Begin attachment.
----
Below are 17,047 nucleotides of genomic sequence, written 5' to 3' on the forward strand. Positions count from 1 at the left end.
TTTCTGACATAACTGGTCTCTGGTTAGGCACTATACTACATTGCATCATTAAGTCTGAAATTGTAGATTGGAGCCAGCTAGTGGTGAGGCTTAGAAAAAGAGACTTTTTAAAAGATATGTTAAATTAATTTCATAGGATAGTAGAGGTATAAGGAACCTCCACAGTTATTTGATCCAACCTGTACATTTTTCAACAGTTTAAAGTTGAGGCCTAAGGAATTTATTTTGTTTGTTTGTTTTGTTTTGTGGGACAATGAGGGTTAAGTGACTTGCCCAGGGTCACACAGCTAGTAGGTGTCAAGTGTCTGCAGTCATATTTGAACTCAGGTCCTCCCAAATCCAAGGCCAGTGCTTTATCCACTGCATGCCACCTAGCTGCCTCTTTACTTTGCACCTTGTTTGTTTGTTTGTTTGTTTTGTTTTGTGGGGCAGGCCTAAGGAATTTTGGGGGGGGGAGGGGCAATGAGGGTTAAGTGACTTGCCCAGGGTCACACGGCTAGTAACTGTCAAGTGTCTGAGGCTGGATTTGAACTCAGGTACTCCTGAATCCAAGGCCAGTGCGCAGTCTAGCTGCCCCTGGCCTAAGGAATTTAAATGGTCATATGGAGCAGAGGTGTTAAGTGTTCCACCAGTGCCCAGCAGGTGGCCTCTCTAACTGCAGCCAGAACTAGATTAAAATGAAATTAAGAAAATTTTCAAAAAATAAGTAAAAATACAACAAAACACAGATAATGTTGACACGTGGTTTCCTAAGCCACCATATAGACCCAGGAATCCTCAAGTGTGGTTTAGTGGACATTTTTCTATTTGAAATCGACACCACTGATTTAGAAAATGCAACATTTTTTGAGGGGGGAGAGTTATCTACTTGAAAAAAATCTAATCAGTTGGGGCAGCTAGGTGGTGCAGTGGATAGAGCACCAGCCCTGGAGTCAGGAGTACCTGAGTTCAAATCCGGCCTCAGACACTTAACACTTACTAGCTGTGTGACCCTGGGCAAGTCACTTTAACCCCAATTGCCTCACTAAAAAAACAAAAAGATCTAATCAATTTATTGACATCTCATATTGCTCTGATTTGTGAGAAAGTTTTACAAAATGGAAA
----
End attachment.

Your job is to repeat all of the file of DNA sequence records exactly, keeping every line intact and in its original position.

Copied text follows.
Below are 17,047 nucleotides of genomic sequence, written 5' to 3' on the forward strand. Positions count from 1 at the left end.
TTTCTGACATAACTGGTCTCTGGTTAGGCACTATACTACATTGCATCATTAAGTCTGAAATTGTAGATTGGAGCCAGCTAGTGGTGAGGCTTAGAAAAAGAGACTTTTTAAAAGATATGTTAAATTAATTTCATAGGATAGTAGAGGTATAAGGAACCTCCACAGTTATTTGATCCAACCTGTACATTTTTCAACAGTTTAAAGTTGAGGCCTAAGGAATTTATTTTGTTTGTTTGTTTTGTTTTGTGGGACAATGAGGGTTAAGTGACTTGCCCAGGGTCACACAGCTAGTAGGTGTCAAGTGTCTGCAGTCATATTTGAACTCAGGTCCTCCCAAATCCAAGGCCAGTGCTTTATCCACTGCATGCCACCTAGCTGCCTCTTTACTTTGCACCTTGTTTGTTTGTTTGTTTGTTTTGTTTTGTGGGGCAGGCCTAAGGAATTTTGGGGGGGGGAGGGGCAATGAGGGTTAAGTGACTTGCCCAGGGTCACACGGCTAGTAACTGTCAAGTGTCTGAGGCTGGATTTGAACTCAGGTACTCCTGAATCCAAGGCCAGTGCGCAGTCTAGCTGCCCCTGGCCTAAGGAATTTAAATGGTCATATGGAGCAGAGGTGTTAAGTGTTCCACCAGTGCCCAGCAGGTGGCCTCTCTAACTGCAGCCAGAACTAGATTAAAATGAAATTAAGAAAATTTTCAAAAAATAAGTAAAAATACAACAAAACACAGATAATGTTGACACGTGGTTTCCTAAGCCACCATATAGACCCAGGAATCCTCAAGTGTGGTTTAGTGGACATTTTTCTATTTGAAATCGACACCACTGATTTAGAAAATGCAACATTTTTTGAGGGGGGAGAGTTATCTACTTGAAAAAAATCTAATCAGTTGGGGCAGCTAGGTGGTGCAGTGGATAGAGCACCAGCCCTGGAGTCAGGAGTACCTGAGTTCAAATCCGGCCTCAGACACTTAACACTTACTAGCTGTGTGACCCTGGGCAAGTCACTTTAACCCCAATTGCCTCACTAAAAAAACAAAAAGATCTAATCAATTTATTGACATCTCATATTGCTCTGATTTGTGAGAAAGTTTTACAAAATGGAAA